However later the temple becomes Mount Fuji, this is post WWII Japan now and Honda is shifting from ignoring “the mountains”, he can “stand such intensely native elements”;

The next morning Honda awoke alone in the villa, and for protection against the cold, donned a woollen scarf, a cardigan, and a thick winter coat. He crossed the lawn and walked to the arbor at the west end of the garden. More than anything else he had been anticipating watching Fuji at dawn.
The mountain was tinted crimson in the sunrise. Its tip glowed the color of a brilliant rose stone, and to his eyes it was a dreamlike illusion, a classical cathedral roof, a Japanese Temple of Dawn. (P157)

The references to reaching for the divine, whether in Thailand, Japan or India (Honda travels to India too), add to the spiritual angle of this work, and whilst the thread of Honda’s interactions with reincarnated characters continues here it is a less prominent element to the novel. The references to architecture showing an ageing Honda is adding structure and order to his life. Although dawn is representing newness, freshness, the potential for a brighter future, there is also the foreboding of twilight;

There is a time of day immediately before dusk when the outline of every object becomes sharply delineated. It was just that moment. The lacerated edges of wooden beams in the wreckage, the freshness of the rents in the shredded trees, and the curled zinc sheets with their puddles of rain water – everything appeared almost unpleasantly vivid. In the extreme west only a horizontal line of scarlet was to be seen in the sky between two or three towering black burned-out buildings. Flecks of scarlet were also visible through the windows of the ruined structures. It was as if someone had turned on a red light in a deserted and uninhabited house. (p140)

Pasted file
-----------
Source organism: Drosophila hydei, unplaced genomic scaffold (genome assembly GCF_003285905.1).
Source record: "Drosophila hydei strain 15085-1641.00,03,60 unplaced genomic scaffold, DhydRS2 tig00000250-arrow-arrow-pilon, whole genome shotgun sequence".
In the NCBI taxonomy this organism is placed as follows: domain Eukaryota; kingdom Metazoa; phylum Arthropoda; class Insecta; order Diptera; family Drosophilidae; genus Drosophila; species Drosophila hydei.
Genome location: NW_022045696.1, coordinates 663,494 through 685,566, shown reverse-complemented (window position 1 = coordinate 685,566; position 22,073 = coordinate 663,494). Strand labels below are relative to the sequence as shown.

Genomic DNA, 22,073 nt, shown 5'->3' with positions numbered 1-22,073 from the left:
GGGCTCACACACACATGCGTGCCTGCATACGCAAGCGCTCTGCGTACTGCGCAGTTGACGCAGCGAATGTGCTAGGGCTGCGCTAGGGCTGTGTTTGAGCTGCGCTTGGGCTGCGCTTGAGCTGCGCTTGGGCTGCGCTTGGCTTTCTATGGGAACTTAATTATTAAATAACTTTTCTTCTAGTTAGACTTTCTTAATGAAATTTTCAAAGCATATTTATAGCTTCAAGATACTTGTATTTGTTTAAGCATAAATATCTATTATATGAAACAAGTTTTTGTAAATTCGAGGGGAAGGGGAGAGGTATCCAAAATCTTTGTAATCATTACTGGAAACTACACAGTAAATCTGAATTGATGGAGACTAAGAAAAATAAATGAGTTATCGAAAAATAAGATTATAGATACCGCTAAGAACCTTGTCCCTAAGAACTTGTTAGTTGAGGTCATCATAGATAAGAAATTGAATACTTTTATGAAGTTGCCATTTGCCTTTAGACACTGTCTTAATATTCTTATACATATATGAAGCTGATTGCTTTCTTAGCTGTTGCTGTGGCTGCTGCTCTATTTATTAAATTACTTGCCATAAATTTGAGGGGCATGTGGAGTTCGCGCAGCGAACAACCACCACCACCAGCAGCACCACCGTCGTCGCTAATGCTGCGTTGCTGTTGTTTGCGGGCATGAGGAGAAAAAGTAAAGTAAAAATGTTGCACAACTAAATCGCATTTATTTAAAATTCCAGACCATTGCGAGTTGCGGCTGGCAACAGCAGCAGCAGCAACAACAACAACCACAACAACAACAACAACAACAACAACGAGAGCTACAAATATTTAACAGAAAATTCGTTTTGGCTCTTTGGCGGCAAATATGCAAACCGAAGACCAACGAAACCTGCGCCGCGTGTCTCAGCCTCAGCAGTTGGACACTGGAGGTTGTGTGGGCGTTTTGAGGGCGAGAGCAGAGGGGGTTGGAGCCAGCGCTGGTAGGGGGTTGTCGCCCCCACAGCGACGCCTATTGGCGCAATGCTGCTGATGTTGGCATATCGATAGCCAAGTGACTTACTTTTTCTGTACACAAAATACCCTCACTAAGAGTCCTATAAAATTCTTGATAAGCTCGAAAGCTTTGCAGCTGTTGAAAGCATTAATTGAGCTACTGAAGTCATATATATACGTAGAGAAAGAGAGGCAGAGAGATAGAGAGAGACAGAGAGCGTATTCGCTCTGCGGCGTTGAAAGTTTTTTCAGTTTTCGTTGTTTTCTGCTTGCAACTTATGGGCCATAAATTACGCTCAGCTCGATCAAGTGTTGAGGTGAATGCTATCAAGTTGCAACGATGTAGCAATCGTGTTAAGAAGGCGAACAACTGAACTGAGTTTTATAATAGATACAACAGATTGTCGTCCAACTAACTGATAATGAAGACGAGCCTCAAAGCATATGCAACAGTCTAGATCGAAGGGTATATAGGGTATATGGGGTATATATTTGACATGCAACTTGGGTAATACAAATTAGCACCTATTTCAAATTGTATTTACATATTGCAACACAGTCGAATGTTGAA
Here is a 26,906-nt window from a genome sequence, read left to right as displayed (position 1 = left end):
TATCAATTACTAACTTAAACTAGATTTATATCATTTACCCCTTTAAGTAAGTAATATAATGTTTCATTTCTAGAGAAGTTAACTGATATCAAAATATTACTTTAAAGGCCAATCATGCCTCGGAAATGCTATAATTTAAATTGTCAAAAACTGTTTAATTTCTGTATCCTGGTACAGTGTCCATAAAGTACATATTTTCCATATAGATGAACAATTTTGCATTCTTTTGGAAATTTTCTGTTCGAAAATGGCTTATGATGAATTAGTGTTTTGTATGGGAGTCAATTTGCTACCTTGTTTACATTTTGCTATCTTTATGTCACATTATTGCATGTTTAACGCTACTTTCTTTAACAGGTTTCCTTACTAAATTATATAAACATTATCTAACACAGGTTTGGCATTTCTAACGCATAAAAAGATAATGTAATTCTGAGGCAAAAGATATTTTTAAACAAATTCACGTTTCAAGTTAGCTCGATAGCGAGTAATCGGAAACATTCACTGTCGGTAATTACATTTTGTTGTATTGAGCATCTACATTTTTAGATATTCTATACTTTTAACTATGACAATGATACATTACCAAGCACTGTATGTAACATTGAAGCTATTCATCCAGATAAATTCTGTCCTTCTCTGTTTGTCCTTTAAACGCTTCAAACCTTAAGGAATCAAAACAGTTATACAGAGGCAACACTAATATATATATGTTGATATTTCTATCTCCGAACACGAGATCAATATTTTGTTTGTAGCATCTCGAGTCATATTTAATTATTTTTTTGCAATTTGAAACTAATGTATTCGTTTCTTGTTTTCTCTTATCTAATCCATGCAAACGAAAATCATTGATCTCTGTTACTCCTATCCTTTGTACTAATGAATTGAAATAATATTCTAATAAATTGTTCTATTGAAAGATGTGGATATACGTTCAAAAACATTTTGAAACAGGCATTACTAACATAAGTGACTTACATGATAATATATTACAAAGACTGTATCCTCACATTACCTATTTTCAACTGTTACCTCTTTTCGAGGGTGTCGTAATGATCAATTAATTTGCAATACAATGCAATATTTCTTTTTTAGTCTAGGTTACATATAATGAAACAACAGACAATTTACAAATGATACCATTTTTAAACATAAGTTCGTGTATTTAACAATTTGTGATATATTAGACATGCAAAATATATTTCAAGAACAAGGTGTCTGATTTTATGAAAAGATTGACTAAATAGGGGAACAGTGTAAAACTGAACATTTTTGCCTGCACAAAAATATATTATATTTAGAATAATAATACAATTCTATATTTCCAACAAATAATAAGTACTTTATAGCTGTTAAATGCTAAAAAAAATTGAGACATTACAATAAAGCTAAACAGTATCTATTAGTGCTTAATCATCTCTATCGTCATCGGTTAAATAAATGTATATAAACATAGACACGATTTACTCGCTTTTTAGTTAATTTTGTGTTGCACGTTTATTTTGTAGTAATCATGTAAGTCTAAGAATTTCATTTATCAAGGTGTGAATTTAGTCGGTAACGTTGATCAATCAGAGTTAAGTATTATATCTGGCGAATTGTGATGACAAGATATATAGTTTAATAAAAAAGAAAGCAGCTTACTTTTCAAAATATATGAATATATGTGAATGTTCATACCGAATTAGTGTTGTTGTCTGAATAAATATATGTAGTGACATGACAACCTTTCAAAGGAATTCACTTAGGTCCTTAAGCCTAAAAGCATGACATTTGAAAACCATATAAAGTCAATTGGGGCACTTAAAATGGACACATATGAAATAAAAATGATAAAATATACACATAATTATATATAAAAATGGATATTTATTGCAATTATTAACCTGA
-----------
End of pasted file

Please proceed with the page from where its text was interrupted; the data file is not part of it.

We had already been forewarned;

“Art is a colossal evening glow,” he repeated. “It’s the burnt offering of all the best things of an era. Even the clearest logic that has long thrived in daylight is completely destroyed by the meaningless lavish explosion of color in the evening sky; even history, apparently destined to endure forever, is abruptly made aware of its own end. Beauty stands before everyone; it renders human endeavor completely futile. Before the brilliance of evening, before the surging evening clouds, all rot about some ‘better future’ immediately fades away. The present moment is all; the air is filled with a poison of color. What’s beginning? Nothing. Everything is ending. (p12)